Democratic candidates Lisa Soto and Veronica Teresa Lerma are rookies when it comes to running for office, but both are leaning on hometown credentials in their race for the Place 2 seat on the 8th Court of Appeals.
That seat is currently held by Justice Jeff Alley, who was appointed by Gov. Greg Abbott in 2019 and is uncontested in the March 1 Republican primary. The Democratic primary winner will challenge Alley in the November general election.
The El Paso-based 8th Court of Appeals covers 17 West Texas counties. It is often the last stop for criminal and civil cases under review in lower county and state trial courts, such as the legal challenges filed regarding El Paso’s 2021 mask mandate.
Texas’ 14 appellate courts decided more than 7,000 cases in 2020. Comparatively, the Texas Supreme Court, the state’s highest court for civil cases, only accepts about 1,000 cases a year.
Both Democratic primary candidates share a similar story of leaving El Paso to attend prestigious colleges, returning to make a difference in the local legal field. They emphasized their divergent experience in the appeals process, which they say best sets them up for success in handling the pressures of being a justice.
Lerma, 42, is a civil, criminal, family and appellate lawyer, who has practiced in El Paso since graduating from Georgetown University Law Center in Washington, D.C., in 2008. She highlights the 47 appeals she’s filed, saying it offers her unique insight.
“The appellate court here in El Paso is the last resort for a lot of people,” Lerma said. “I’ll be able to review their cases with an eye of knowing what happens at trial, knowing what the law is, and also the experience of having represented people in court.”
Soto, 49, said attorney colleagues recommended she run for the position.
“I dedicated so much of my life to polishing these skills that are so relevant and it’s my time to give back,” she said.
Soto has practiced in Texas since 1997 and was also licensed in California in 1990, after graduating from the University of Texas School of Law.
Her background is in administrative labor law. Her University of Texas at El Paso bio, where she’s a professor of practice, notes she represented “school districts, colleges, and governmental entities in California in administrative processes, litigation and appeals, and labor negotiations” and “employees and small businesses in employment and labor matters” in Texas.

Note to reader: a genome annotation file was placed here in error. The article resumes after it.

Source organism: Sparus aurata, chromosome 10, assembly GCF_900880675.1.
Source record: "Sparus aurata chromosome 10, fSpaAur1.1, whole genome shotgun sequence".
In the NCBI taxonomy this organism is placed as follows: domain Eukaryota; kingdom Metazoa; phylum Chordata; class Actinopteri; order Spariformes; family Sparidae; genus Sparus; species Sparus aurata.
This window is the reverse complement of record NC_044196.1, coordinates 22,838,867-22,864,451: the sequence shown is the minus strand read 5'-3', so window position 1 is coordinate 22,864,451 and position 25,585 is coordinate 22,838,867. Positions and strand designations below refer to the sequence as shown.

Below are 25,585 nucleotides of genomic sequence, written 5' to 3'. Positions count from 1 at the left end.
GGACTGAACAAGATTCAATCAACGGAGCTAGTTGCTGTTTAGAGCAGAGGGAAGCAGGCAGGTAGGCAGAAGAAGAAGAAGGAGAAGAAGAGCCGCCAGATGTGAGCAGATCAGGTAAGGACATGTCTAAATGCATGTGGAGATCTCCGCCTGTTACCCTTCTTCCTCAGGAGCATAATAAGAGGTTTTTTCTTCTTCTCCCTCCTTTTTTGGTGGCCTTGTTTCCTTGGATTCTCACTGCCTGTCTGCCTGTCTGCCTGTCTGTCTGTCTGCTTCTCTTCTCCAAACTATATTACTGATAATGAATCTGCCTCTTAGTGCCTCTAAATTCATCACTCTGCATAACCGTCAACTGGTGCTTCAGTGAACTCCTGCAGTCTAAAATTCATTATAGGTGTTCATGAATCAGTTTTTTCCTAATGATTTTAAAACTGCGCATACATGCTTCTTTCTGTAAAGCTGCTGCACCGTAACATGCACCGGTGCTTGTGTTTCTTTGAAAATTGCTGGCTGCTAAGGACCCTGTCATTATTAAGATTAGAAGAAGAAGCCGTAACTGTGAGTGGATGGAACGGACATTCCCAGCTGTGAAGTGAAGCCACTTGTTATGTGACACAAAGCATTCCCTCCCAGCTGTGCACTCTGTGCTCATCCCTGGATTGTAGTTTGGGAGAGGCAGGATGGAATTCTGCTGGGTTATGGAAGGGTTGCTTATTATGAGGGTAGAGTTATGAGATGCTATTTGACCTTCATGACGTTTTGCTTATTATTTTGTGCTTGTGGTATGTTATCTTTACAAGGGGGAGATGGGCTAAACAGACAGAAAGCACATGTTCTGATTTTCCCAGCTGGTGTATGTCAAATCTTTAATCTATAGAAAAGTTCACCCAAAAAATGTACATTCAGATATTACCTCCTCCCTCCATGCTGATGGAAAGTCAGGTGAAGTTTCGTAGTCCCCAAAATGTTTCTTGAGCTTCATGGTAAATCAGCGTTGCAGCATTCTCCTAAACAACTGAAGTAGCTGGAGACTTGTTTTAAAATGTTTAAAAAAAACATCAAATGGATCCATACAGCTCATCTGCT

Soto received 34.6% of 133 votes in the El Paso Bar Association’s judicial candidate poll and Lerma garnered 21.8%. Incumbent Alley led the poll with 43.6% of the votes.
Since 2020, Soto has been an independent contractor for the 8th Court of Appeals, working for Chief Justice Yvonne Rodriguez. Soto described the work as doing legal analysis by reading through transcripts, legal arguments and other evidence from the decision under appeal to assist the justice in drafting the opinion.
Soto said this experience has prepared her for working as a justice by directly honing legal analysis, management skills and collaboration since an appellate court “is a very different animal than trial court.”
Lerma has taken aim at Soto’s position in the 8th Court, saying contracting additional attorneys obfuscates how appeals are being decided.
“I think there does have to be a review as to who’s working on the cases and kind of the transparency as to how we know who’s handling these cases,” Lerma said. “We elect justices to work on this. We’re paying staff attorneys to work on the court cases, and so we do have to review efficiency as to how things are getting done.”
Elected justices serve six-year terms. The salary for an appeals court justice ranges from $154,000 to $184,800, depending on years of experience.
The three-justice 8th Court of Appeals is among the smallest of the state’s appellate courts, some of which have up to 13 justices. Because a three-justice panel hears an appeal, any absence on the 8th Court brings its operations to a halt.
The 8th Court had the lowest clearance rate of the other courts at 86% in 2020, the most recent year for which data is available. It disposed of 245 cases in 2020 and ended that year with 315 cases pending.
The justice race is one of the local primary’s most expensive. Soto has outstripped Lerma five to one in campaign fundraising.
Soto raised $74,197 through Jan. 20, according to campaign finance reports, while Lerma brought in $14,524.
Individual contributions to candidates running for appeals courts are capped at $2,500.
Soto’s top contributors include a mix of El Paso attorneys and businesspeople. Attorneys George Andritsos, John Mobbs and Felix Valenzuela each contributed $2,500 and the Llamas Law firm gave $2,000. El Paso Mayor Oscar Leeser, who owns Hyundai of El Paso, gave $1,000, and businessman Ed Soto and his family gave a combined $5,500.
Lerma’s biggest contributors were attorneys Luis Yanez and Linda Perez who each gave $2,500.
Election day for the primary is March 1. Early voting runs from Feb. 14 through Feb. 25.
Cover photo: The 8th Court of Appeals inside the El Paso County Courthouse. The El Paso-based court covers 17 West Texas counties. (Corrie Boudreaux/El Paso Matters)